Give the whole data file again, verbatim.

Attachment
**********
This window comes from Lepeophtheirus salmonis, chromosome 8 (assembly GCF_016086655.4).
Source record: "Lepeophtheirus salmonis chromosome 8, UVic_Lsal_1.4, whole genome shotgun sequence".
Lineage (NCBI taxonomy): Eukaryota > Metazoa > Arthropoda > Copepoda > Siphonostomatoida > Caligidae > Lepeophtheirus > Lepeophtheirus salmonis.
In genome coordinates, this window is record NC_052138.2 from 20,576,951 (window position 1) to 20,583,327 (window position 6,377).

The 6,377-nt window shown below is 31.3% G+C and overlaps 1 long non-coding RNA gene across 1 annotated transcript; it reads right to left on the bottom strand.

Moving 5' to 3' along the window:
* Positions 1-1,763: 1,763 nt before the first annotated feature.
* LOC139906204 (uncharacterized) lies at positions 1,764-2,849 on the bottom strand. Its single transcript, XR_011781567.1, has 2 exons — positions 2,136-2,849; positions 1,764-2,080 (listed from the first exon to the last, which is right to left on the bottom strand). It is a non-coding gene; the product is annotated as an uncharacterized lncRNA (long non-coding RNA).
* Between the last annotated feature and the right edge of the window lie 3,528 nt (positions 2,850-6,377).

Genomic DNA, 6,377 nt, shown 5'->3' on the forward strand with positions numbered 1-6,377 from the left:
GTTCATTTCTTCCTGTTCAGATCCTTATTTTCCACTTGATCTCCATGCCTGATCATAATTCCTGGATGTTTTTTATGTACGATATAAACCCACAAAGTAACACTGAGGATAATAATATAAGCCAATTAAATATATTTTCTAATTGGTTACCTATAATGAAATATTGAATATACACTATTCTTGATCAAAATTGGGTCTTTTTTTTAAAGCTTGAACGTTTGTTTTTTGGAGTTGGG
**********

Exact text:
This window comes from Lepeophtheirus salmonis, chromosome 8 (assembly GCF_016086655.4).
Source record: "Lepeophtheirus salmonis chromosome 8, UVic_Lsal_1.4, whole genome shotgun sequence".
Lineage (NCBI taxonomy): Eukaryota > Metazoa > Arthropoda > Copepoda > Siphonostomatoida > Caligidae > Lepeophtheirus > Lepeophtheirus salmonis.
In genome coordinates, this window is record NC_052138.2 from 20,576,951 (window position 1) to 20,583,327 (window position 6,377).

The 6,377-nt window shown below is 31.3% G+C and overlaps 1 long non-coding RNA gene across 1 annotated transcript; it reads right to left on the bottom strand.

Moving 5' to 3' along the window:
* Positions 1-1,763: 1,763 nt before the first annotated feature.
* LOC139906204 (uncharacterized) lies at positions 1,764-2,849 on the bottom strand. Its single transcript, XR_011781567.1, has 2 exons — positions 2,136-2,849; positions 1,764-2,080 (listed from the first exon to the last, which is right to left on the bottom strand). It is a non-coding gene; the product is annotated as an uncharacterized lncRNA (long non-coding RNA).
* Between the last annotated feature and the right edge of the window lie 3,528 nt (positions 2,850-6,377).

Genomic DNA, 6,377 nt, shown 5'->3' on the forward strand with positions numbered 1-6,377 from the left:
GTTCATTTCTTCCTGTTCAGATCCTTATTTTCCACTTGATCTCCATGCCTGATCATAATTCCTGGATGTTTTTTATGTACGATATAAACCCACAAAGTAACACTGAGGATAATAATATAAGCCAATTAAATATATTTTCTAATTGGTTACCTATAATGAAATATTGAATATACACTATTCTTGATCAAAATTGGGTCTTTTTTTTAAAGCTTGAACGTTTGTTTTTTGGAGTTGGG